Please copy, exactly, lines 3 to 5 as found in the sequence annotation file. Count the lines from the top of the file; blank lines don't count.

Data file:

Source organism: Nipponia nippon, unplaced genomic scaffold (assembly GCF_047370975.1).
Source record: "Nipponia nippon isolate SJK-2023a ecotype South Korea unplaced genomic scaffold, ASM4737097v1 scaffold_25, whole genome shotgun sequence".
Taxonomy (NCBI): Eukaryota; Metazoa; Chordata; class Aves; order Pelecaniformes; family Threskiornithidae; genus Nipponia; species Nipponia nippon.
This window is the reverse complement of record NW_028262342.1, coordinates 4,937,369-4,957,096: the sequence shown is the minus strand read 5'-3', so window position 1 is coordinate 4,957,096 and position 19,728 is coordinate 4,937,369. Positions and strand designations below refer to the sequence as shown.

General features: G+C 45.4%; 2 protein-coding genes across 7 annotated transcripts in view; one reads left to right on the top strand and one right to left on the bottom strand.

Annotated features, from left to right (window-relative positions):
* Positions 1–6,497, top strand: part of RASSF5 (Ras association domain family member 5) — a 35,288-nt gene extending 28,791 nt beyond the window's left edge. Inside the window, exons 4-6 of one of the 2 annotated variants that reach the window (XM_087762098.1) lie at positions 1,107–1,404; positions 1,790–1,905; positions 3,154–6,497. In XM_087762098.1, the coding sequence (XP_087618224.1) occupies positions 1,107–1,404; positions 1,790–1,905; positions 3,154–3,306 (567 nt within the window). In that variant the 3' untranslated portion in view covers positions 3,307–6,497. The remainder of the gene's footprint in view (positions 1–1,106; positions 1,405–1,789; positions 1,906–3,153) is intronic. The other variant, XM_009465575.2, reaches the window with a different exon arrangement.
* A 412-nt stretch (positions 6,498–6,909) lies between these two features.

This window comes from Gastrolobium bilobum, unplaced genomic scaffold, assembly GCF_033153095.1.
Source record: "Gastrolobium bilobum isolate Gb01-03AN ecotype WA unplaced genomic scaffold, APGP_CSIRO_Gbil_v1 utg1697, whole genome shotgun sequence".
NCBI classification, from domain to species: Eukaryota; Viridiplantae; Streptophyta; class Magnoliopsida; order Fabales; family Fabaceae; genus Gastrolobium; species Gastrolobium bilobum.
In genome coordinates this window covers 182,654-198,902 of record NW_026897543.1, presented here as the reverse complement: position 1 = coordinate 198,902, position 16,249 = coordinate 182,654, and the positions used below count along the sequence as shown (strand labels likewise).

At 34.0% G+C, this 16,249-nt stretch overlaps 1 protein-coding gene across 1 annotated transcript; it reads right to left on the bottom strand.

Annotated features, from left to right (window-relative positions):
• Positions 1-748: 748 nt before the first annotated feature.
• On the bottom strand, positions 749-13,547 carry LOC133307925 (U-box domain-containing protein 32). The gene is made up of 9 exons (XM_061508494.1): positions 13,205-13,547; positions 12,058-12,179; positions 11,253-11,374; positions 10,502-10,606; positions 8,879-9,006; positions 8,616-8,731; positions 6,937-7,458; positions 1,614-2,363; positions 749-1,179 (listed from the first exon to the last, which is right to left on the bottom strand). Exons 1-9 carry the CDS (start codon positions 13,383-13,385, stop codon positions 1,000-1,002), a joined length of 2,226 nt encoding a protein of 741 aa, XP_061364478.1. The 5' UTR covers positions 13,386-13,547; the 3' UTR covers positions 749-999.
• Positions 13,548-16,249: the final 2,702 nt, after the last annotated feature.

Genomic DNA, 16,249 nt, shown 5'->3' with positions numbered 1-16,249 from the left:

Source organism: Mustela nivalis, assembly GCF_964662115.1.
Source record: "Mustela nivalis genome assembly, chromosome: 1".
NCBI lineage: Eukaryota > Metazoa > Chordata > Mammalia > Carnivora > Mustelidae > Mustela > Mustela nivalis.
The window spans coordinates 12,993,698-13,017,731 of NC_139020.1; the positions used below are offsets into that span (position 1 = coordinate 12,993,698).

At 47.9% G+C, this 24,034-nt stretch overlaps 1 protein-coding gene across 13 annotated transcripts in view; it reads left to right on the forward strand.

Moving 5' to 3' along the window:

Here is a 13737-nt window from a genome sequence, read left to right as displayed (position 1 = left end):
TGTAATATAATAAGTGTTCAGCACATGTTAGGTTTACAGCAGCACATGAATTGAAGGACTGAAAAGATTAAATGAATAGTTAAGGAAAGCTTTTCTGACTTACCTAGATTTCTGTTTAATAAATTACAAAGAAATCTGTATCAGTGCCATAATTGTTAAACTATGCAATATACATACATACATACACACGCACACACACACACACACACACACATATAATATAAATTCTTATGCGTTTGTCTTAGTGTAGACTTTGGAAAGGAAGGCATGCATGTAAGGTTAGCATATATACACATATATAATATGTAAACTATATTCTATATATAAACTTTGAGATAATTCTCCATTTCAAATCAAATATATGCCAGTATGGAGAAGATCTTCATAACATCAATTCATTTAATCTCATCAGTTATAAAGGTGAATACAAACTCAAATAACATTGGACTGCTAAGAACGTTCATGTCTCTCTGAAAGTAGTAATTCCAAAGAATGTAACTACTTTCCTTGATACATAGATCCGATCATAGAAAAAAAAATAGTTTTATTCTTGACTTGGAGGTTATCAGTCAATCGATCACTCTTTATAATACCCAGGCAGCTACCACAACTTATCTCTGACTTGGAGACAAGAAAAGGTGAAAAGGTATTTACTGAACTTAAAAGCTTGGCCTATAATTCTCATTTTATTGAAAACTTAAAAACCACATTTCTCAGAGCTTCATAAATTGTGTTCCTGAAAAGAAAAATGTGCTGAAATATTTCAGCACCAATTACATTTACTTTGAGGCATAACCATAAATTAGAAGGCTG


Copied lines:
Taxonomy (NCBI): Eukaryota; Metazoa; Chordata; class Aves; order Pelecaniformes; family Threskiornithidae; genus Nipponia; species Nipponia nippon.
This window is the reverse complement of record NW_028262342.1, coordinates 4,937,369-4,957,096: the sequence shown is the minus strand read 5'-3', so window position 1 is coordinate 4,957,096 and position 19,728 is coordinate 4,937,369. Positions and strand designations below refer to the sequence as shown.

General features: G+C 45.4%; 2 protein-coding genes across 7 annotated transcripts in view; one reads left to right on the top strand and one right to left on the bottom strand.